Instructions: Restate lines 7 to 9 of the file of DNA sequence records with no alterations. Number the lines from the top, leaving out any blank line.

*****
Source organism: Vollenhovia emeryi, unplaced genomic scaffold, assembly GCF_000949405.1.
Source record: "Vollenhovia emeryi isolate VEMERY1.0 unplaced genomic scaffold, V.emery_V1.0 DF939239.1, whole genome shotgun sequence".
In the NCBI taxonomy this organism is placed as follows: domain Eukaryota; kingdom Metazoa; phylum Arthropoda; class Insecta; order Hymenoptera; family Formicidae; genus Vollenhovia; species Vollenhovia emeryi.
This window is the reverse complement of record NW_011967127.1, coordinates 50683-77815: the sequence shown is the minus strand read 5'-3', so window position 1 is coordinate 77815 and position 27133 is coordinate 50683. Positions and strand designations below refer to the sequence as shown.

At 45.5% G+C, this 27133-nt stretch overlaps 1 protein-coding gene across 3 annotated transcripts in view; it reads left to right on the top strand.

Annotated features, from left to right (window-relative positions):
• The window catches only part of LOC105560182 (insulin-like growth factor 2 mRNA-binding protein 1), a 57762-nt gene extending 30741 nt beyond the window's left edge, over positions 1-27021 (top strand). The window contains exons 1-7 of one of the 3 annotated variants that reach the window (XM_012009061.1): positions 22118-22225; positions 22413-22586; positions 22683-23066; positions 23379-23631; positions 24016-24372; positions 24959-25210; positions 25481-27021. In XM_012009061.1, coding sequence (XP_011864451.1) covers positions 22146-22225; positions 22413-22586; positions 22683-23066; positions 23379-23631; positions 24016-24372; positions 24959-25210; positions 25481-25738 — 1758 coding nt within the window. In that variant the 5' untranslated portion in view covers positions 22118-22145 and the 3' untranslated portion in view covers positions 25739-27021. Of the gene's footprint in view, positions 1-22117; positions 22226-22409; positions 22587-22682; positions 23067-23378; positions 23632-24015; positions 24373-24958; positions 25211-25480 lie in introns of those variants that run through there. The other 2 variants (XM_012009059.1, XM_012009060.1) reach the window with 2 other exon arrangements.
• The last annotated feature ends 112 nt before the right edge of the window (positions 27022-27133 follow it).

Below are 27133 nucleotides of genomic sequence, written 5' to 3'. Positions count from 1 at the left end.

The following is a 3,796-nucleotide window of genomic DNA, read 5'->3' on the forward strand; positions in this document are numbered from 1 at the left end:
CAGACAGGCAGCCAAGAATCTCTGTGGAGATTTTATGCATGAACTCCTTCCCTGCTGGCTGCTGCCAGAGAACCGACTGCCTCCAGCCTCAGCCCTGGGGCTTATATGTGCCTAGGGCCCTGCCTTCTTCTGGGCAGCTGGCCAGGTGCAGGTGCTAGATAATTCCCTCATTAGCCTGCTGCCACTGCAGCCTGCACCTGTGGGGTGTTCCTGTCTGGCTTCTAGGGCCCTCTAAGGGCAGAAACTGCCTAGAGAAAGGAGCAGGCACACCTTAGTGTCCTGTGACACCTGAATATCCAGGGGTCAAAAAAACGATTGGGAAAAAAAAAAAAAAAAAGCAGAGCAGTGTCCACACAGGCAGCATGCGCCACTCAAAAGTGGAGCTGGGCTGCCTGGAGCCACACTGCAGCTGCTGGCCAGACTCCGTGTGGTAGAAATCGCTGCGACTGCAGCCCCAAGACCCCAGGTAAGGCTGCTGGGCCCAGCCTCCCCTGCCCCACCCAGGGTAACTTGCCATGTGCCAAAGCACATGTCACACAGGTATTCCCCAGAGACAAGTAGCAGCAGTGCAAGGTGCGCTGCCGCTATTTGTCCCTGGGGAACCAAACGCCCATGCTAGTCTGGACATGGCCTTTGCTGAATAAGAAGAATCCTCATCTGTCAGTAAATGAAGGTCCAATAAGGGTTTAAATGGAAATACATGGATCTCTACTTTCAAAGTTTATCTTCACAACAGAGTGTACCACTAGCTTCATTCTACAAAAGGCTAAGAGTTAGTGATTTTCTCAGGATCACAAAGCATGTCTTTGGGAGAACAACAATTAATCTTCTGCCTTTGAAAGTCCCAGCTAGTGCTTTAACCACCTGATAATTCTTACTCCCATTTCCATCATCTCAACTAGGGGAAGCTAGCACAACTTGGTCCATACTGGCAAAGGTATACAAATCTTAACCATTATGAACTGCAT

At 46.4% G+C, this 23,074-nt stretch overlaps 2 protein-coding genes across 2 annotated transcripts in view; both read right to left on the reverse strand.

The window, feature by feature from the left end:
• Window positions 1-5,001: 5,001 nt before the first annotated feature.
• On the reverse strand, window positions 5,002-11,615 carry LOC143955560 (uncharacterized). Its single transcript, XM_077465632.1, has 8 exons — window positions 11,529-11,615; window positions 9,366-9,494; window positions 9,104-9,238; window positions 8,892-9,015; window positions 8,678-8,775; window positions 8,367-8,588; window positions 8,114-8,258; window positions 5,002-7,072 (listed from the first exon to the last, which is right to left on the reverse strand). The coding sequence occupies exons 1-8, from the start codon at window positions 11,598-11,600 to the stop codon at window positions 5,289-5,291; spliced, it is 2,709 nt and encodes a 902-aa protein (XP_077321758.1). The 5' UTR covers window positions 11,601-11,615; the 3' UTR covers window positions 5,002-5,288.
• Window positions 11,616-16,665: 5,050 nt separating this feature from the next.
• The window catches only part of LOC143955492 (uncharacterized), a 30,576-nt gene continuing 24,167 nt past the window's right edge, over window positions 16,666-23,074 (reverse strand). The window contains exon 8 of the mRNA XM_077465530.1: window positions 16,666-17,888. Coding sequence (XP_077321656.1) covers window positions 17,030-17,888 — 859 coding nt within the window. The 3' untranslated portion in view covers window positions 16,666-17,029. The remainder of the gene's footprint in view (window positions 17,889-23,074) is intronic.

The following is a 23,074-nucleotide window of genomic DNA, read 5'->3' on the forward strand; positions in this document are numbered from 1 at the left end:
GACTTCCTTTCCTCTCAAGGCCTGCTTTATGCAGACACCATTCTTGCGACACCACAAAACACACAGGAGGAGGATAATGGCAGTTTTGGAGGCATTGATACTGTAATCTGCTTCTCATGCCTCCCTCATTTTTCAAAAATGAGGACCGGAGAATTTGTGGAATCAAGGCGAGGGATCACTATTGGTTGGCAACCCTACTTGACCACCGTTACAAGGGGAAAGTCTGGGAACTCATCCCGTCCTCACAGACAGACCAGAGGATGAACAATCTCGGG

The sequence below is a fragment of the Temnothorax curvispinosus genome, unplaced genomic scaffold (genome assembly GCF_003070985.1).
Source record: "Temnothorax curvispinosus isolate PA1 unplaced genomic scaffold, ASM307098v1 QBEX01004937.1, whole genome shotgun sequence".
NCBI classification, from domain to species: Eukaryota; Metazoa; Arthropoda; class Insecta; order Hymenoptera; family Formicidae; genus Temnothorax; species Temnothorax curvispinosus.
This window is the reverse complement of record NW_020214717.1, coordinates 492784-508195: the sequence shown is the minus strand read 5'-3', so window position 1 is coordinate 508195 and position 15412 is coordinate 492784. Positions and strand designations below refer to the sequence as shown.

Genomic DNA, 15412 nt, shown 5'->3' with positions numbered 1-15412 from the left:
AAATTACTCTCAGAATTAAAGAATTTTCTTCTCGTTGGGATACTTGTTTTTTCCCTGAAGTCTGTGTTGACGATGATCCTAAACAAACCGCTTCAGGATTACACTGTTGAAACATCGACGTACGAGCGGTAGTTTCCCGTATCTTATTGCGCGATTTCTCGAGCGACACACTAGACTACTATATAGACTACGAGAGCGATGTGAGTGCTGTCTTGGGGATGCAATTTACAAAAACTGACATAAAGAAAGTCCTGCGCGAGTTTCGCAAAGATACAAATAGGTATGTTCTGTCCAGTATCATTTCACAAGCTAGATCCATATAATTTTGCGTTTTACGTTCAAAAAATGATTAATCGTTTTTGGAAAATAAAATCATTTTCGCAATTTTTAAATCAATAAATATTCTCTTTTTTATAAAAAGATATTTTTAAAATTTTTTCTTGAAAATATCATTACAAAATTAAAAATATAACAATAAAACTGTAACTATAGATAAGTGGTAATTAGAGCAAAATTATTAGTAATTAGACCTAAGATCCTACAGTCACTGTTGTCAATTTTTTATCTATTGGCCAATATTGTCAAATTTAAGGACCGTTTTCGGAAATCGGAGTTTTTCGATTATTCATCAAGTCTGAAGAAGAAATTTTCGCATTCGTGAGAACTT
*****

• The window catches only part of LOC105560182 (insulin-like growth factor 2 mRNA-binding protein 1), a 57762-nt gene extending 30741 nt beyond the window's left edge, over positions 1-27021 (top strand). The window contains exons 1-7 of one of the 3 annotated variants that reach the window (XM_012009061.1): positions 22118-22225; positions 22413-22586; positions 22683-23066; positions 23379-23631; positions 24016-24372; positions 24959-25210; positions 25481-27021. In XM_012009061.1, coding sequence (XP_011864451.1) covers positions 22146-22225; positions 22413-22586; positions 22683-23066; positions 23379-23631; positions 24016-24372; positions 24959-25210; positions 25481-25738 — 1758 coding nt within the window. In that variant the 5' untranslated portion in view covers positions 22118-22145 and the 3' untranslated portion in view covers positions 25739-27021. Of the gene's footprint in view, positions 1-22117; positions 22226-22409; positions 22587-22682; positions 23067-23378; positions 23632-24015; positions 24373-24958; positions 25211-25480 lie in introns of those variants that run through there. The other 2 variants (XM_012009059.1, XM_012009060.1) reach the window with 2 other exon arrangements.
• The last annotated feature ends 112 nt before the right edge of the window (positions 27022-27133 follow it).

Below are 27133 nucleotides of genomic sequence, written 5' to 3'. Positions count from 1 at the left end.